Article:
Most of you are probably familiar with what has been called “the bridge incident”:
Three Army commanders admitted Friday that soldiers were told to cover up an incident in which two Iraqi civilians were forced off a bridge over the Tigris River, where family members say one of them drowned.
Frankly, this never should have happened. This never should have taken place. We never should have been on that bridge in Samarra, in that Najaf cemetery, sleeping fitfully, dashing to cover whenever we hear the ominous thud of the mortarman’s call.
We never should have been sent to Iraq without any clue of how to win the peace, the hearts, and the minds of an Iraqi public who knew full well that we supported Saddam when it suited us, that we backed a rebellion against him when it was convenient, and that we left their brothers to twist slowly in the wind when it wasn’t.
We performed proudly, and even now, as I write this, I’m every bit as proud of the good we did over there as I was the day I stepped off that plane. But we never should have had to make it up as we went along, and that’s exactly what we did.
That battalion commander should never had been placed in that position. It is to his discredit that he chose to do what he did. But what he did, he did because he felt he had no other choice–given the nearly impossible task of winning a counterinsurgency, he performed as best he knew how, and by and large he performed magnificently.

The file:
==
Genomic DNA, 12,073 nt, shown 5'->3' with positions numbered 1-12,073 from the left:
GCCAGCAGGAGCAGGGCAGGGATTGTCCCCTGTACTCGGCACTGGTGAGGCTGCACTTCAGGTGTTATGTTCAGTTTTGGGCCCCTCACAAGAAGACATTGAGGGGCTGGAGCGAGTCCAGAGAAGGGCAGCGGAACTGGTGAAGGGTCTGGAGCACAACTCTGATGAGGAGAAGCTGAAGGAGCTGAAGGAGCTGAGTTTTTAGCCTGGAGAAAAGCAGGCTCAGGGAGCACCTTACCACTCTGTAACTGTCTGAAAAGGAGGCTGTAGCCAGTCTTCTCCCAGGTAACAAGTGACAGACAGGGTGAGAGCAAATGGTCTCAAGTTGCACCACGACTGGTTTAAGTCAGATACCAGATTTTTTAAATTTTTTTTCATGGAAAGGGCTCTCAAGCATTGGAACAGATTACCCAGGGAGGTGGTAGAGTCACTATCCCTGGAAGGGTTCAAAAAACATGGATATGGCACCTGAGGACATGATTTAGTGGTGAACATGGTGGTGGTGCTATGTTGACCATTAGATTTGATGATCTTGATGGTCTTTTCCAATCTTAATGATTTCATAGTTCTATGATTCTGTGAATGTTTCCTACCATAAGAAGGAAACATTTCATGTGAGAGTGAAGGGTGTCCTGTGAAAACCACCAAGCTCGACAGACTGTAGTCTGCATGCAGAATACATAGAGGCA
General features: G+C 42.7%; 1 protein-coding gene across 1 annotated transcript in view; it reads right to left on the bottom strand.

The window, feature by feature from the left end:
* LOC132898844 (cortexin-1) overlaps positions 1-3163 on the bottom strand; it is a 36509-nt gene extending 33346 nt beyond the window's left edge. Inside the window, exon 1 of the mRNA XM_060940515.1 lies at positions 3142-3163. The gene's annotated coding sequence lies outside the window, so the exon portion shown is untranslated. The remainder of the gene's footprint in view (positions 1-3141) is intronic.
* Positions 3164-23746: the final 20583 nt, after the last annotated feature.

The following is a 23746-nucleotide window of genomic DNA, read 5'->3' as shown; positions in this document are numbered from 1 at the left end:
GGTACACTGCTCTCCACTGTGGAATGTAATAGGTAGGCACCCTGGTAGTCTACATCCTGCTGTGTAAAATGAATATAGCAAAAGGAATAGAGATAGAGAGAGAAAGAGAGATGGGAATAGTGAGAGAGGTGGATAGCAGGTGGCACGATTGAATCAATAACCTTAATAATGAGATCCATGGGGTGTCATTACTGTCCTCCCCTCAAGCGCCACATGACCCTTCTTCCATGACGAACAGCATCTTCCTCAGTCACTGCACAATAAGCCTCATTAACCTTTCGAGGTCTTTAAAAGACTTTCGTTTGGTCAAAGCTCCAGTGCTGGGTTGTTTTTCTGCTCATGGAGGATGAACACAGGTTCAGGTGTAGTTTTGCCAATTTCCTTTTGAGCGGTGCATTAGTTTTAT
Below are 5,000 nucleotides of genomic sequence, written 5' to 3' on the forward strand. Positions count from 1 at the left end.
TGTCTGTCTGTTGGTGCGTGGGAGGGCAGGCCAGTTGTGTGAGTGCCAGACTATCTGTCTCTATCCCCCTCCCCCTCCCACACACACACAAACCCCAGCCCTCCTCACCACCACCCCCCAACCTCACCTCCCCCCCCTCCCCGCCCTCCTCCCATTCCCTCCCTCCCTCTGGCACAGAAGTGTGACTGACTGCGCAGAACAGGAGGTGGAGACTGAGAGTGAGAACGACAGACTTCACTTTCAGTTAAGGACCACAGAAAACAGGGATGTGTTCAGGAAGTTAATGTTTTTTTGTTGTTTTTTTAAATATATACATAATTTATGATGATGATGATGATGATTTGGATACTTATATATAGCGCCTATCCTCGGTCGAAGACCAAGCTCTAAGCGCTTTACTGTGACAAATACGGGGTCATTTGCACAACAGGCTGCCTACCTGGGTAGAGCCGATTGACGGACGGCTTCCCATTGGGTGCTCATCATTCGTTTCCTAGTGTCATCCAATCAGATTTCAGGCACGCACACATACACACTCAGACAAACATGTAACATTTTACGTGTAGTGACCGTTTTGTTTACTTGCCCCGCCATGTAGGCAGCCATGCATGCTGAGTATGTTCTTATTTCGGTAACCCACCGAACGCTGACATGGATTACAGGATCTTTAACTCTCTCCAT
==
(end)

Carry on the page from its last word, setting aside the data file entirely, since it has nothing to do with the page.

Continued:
I’ve often told people that there are two ways we can win this insurgency: we can either be bloody about it (and replicate our experience in the Philippines in the process), or we can be gentle about it. We seem to veer from extreme to extreme. In Najaf, we are being comparatively gentle; in Samarra, we are being comparatively bloody.
But either way, we are making it up as we go along. We don’t have enough men for the job; we don’t have enough resources for the job; and we really don’t have any idea of how to do the job in a way that will keep the loss of life on both sides at a minimum, while restoring safety and normality to the lives of Iraqis.
There’s only one man who’s responsible for all of this, for the vast mess that is Iraq tonight, and his name is George W. Bush. But you wouldn’t know it from the news tonight, or from watching him speak.
I’m not surprised. The man has spent his whole life escaping responsibility when it called out his name, so why should this be different?
It should be different because a good man’s career lies ruined. It should be different because tonight, 930 of my brothers and sisters in arms lie dead. They’ll never see their daughters walk down the aisle, they’ll never celebrate their graduation from college, or see a midsummer night again.